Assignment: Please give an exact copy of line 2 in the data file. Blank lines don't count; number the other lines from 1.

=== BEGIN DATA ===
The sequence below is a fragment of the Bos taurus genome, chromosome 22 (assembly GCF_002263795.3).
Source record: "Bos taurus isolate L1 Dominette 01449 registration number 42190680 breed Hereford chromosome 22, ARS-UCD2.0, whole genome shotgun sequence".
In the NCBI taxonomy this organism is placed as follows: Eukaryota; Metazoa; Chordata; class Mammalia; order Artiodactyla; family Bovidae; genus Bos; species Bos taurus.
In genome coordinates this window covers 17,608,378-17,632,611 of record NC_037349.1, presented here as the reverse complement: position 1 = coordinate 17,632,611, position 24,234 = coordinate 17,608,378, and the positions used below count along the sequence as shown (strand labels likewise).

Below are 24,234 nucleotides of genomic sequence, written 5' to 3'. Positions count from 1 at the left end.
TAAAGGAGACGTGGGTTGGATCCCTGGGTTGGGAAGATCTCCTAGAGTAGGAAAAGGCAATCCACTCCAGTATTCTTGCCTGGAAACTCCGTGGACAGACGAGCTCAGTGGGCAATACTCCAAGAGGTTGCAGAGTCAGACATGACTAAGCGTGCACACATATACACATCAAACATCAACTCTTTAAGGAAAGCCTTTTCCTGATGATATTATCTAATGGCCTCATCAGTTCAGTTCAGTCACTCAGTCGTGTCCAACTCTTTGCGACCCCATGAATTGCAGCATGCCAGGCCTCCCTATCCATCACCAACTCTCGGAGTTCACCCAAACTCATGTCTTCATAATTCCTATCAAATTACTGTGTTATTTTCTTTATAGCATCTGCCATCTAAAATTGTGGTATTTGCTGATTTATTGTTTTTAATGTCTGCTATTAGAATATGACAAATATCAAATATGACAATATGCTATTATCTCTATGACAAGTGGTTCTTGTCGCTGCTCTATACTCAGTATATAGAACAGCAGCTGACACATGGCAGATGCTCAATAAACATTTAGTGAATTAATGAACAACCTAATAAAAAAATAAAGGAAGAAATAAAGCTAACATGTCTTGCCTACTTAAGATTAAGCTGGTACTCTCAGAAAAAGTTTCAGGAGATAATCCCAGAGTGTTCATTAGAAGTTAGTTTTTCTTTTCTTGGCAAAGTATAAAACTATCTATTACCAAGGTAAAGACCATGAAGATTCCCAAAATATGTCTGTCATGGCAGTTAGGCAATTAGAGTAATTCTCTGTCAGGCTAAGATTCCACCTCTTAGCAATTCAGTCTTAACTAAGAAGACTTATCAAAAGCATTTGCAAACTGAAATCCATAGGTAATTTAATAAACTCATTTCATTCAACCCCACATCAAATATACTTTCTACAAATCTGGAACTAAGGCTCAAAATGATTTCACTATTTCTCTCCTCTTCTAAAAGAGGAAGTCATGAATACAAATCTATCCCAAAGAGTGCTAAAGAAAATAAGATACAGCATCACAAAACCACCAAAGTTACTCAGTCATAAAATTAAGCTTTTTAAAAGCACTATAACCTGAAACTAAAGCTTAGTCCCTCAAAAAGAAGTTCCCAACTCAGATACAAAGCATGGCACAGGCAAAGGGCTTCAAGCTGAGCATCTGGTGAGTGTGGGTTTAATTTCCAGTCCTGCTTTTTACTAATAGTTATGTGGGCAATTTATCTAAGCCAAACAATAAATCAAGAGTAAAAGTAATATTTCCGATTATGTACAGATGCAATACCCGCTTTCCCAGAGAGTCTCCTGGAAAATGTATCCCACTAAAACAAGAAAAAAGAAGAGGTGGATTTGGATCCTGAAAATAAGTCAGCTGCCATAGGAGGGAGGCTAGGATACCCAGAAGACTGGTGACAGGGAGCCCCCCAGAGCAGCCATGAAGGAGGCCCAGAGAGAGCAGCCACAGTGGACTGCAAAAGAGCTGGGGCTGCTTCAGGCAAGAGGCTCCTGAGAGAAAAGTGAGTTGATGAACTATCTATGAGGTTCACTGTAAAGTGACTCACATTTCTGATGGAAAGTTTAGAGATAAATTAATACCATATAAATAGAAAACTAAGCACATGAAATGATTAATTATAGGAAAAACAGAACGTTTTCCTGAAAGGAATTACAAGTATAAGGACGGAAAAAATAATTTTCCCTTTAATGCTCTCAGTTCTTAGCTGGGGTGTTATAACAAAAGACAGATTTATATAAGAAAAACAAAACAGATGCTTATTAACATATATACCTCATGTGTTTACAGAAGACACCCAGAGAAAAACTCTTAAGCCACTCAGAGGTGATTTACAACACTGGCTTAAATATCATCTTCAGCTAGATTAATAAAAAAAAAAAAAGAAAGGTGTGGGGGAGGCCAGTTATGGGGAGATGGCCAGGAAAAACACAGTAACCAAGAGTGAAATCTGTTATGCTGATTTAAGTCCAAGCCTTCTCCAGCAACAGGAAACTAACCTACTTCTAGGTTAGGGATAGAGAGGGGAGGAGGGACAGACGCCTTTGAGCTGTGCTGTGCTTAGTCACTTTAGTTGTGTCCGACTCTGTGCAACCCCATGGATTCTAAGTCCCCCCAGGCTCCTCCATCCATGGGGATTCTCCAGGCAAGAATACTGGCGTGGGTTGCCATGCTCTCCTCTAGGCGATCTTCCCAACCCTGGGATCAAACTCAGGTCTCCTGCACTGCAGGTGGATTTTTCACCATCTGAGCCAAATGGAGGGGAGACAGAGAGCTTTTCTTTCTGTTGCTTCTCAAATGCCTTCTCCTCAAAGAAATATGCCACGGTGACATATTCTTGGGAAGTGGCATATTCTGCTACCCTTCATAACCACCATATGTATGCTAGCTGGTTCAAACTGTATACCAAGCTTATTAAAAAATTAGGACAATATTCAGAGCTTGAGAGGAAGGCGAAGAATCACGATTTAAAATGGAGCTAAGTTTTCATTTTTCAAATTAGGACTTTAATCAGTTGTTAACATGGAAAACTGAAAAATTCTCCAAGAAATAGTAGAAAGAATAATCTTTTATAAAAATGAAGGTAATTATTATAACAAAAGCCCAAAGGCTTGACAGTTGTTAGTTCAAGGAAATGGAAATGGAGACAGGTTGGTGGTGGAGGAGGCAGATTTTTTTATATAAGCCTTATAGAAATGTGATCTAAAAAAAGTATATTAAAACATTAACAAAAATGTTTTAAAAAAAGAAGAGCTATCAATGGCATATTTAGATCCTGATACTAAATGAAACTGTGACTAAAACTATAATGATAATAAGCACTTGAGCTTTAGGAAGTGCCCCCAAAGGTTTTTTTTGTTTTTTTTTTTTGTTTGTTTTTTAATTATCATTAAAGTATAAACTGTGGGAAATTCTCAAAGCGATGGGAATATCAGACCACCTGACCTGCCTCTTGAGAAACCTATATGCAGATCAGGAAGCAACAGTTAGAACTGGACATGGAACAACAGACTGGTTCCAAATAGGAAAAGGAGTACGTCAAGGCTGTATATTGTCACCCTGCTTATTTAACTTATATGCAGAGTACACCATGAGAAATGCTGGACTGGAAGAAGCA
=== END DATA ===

Source record: "Bos taurus isolate L1 Dominette 01449 registration number 42190680 breed Hereford chromosome 22, ARS-UCD2.0, whole genome shotgun sequence".